Speaking on condition of anonymity in a gentlemen's club in a smart London neighbourhood, he added: "We all felt there was an opportunity that he, the president, representing the younger generation, could lead Syria to a new age of change.

"Perhaps he feels betrayed. Why are they (the West) ganging up on him? Now some people say, he is in full control, others say that he is not. Maybe he is shocked by the fact that ... in the end they all turned against them."

Asma's father, Fawaz Akhras, a cardiologist and founder of the British Syrian Society, has not responded to a Reuters request for a meeting, made through an intermediary.

Known as Emma to her British friends, Asma spent the first 25 years of her life in North Acton, went to a smart London girls school, Queen's College, and read computer science at King's College London.

She was a rising star at JP Morgan when she met Bashar, who had studied ophthalmology in London but was sent home to be groomed for the presidency after his elder brother, Basil, died in a car crash in 1994.

"I was always very serious at work, and suddenly I started to take weekends (off), or disappear, and people just couldn't figure it out," she told Vogue. "What do you say - 'I am dating the son of a president?'"

They married in 2000. What followed was a life full of glamour. They once dined with Angelina Jolie and Brad Pitt in Syria. Bashar joked, according to Vogue: "Brad Pitt wanted to send his security guards here to come and get some training!"

One photograph from happier days depicts them playing with their children, toys scattered around on the carpet.

The Assad side of the clan, however, didn't like Asma, not least because of her Sunni Muslim origins.

"Certainly the Assad family doesn't like her, to put it mildly ... She was constantly under watch, her telephone, she was very careful," Servadio, who spent time with the family in Syria before the uprising, told Reuters in London.

"She was shouted at. How odd, frankly, (that) somebody who is meant to be the wife of the president who is an autocrat, can be shouted at in this way." She added: "It was like a mediaeval power, warlords, one against the other."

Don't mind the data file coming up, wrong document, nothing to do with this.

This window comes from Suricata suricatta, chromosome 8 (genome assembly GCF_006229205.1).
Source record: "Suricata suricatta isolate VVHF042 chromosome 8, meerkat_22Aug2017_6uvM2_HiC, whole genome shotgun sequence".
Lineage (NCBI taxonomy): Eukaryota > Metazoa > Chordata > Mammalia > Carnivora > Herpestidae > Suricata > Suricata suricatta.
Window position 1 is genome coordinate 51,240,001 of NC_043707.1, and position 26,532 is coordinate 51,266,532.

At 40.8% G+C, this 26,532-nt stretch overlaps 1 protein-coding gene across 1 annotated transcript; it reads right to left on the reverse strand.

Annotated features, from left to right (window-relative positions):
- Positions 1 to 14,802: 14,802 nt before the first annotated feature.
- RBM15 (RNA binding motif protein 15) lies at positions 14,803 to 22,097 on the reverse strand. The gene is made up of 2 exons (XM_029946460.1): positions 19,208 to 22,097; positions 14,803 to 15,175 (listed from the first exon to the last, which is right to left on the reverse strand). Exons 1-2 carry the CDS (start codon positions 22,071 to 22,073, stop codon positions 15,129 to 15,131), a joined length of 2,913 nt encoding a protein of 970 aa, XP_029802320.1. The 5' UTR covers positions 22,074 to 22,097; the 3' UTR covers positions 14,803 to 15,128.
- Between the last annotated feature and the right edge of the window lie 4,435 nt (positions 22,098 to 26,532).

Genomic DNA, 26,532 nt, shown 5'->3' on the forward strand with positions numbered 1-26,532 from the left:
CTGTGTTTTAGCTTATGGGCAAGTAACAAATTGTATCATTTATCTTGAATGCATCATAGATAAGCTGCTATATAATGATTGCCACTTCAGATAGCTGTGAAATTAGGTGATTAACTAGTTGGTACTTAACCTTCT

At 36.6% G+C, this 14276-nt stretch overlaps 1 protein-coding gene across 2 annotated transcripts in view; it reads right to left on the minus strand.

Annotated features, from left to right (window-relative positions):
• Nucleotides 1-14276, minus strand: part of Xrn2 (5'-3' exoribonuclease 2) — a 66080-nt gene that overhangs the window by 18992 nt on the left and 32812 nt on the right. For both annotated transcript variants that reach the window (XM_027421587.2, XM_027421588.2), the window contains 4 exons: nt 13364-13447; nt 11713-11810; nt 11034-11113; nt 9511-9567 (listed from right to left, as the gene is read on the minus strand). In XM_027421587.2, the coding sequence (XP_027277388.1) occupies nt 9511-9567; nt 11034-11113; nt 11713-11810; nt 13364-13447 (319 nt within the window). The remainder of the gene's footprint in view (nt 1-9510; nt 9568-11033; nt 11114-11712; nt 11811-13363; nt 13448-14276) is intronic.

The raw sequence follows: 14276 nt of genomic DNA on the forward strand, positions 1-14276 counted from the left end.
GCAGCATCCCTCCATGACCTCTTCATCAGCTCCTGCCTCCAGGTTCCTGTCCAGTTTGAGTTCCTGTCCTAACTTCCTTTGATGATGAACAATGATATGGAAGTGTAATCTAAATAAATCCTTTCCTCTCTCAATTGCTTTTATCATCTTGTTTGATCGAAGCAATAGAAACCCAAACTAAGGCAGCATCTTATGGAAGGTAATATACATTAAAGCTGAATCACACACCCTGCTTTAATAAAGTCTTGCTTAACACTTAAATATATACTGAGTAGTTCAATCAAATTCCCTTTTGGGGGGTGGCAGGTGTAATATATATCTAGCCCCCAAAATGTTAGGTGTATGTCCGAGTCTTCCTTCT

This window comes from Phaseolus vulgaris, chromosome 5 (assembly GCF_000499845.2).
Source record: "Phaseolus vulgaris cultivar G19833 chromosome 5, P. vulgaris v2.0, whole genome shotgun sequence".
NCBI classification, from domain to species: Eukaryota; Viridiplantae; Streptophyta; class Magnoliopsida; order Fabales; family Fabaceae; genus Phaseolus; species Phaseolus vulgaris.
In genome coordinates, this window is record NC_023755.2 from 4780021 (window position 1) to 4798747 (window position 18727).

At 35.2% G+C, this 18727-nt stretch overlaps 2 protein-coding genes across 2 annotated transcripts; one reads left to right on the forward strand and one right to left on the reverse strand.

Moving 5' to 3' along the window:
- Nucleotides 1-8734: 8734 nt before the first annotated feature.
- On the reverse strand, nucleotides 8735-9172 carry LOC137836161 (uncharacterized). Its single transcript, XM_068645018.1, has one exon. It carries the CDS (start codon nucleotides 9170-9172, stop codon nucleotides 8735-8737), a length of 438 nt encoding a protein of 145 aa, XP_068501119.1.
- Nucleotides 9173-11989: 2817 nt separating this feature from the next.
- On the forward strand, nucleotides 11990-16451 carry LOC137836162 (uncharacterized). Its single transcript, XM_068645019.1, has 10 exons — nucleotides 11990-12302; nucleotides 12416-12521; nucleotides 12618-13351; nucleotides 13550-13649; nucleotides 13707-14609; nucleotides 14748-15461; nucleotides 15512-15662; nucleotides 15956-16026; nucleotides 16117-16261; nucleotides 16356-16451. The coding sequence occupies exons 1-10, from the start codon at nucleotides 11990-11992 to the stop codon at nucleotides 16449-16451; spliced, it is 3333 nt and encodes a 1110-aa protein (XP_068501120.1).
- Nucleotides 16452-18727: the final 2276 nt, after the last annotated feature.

Asma's husband was elected president with 97 per cent of the vote in 2000 after the death of his father, Hafez Al-Assad, who had ruled Syria with an iron fist for decades.

Before the start of the 2011 uprising, there was hope Syria could change. Syrians saw his choice of wife as proof that things were about to change.

"When he came to power, people said, 'Okay ... let's give him a chance and see what he's going to do,'" said Ghassan Ibrahim, Global Arab Network's London-based editor. "What happened is that he made corruption even more organised, Mafia appeared, poverty grew sharply ... (But) she is standing by the criminal and she supports him."

Emails leaked by Syria's opposition offer a chilling glimpse into the lavish lifestyle the couple enjoyed even as Assad's troops shelled opposition strongholds.

The tone of those emails is incongruously jokey. In one, Asma's husband disparages his own reforms as "rubbish". He also shares a pun playing on the words "elections" and "erections".

Asma appears to have written in an email: "If we are strong together, we will overcome this together ... I love you."

As the revolt unfolded she gradually disappeared from public view but broke her silence in February, saying in a statement: "The president is the president of Syria, not a faction of Syrians, and the first lady supports him in that role."

In a haunting interview with CNN, looking nervous, she once said: "We are losing time. We are working against the clock. Three thousand and three hundred people injured. More than that, 22,000 people have been displaced from their homes ... This is the 21st century. Where in the world could this happen?"

She was talking in 2009 about an Israeli operation in Gaza.

Some believe she is a propaganda tool of the Assad family, a liberal going through a moral crisis in Damascus, unable to speak up or escape.

"She is virtually a prisoner. The two of them missed their boat," said Servadio. "I would certainly accuse him (Assad) of being a coward. ... I think he is a puppet, very much used.

"For them (the family) it's wonderful to have a scapegoat, these two people at the top who are absorbing all the hatred."

Ibrahim disagreed. "It's not true at all. Assad has been in power for over 12 years. He is in full control. Giving such excuses to him is unacceptable. They are like the mafia."

As battles raged across Syria, Asma kept spending on designer baubles from London, according to the emails.

For ordinary Syrians, Asma Al-Assad is now a hate figure.

"They have stolen Syrian money. She is squandering it here in London," said Fawaz, a man who came to an opposition fund-raising event in London wrapped in a Syrian flag.

"She and her father are accomplices to this crime. They learned nothing from the democracy here in the UK."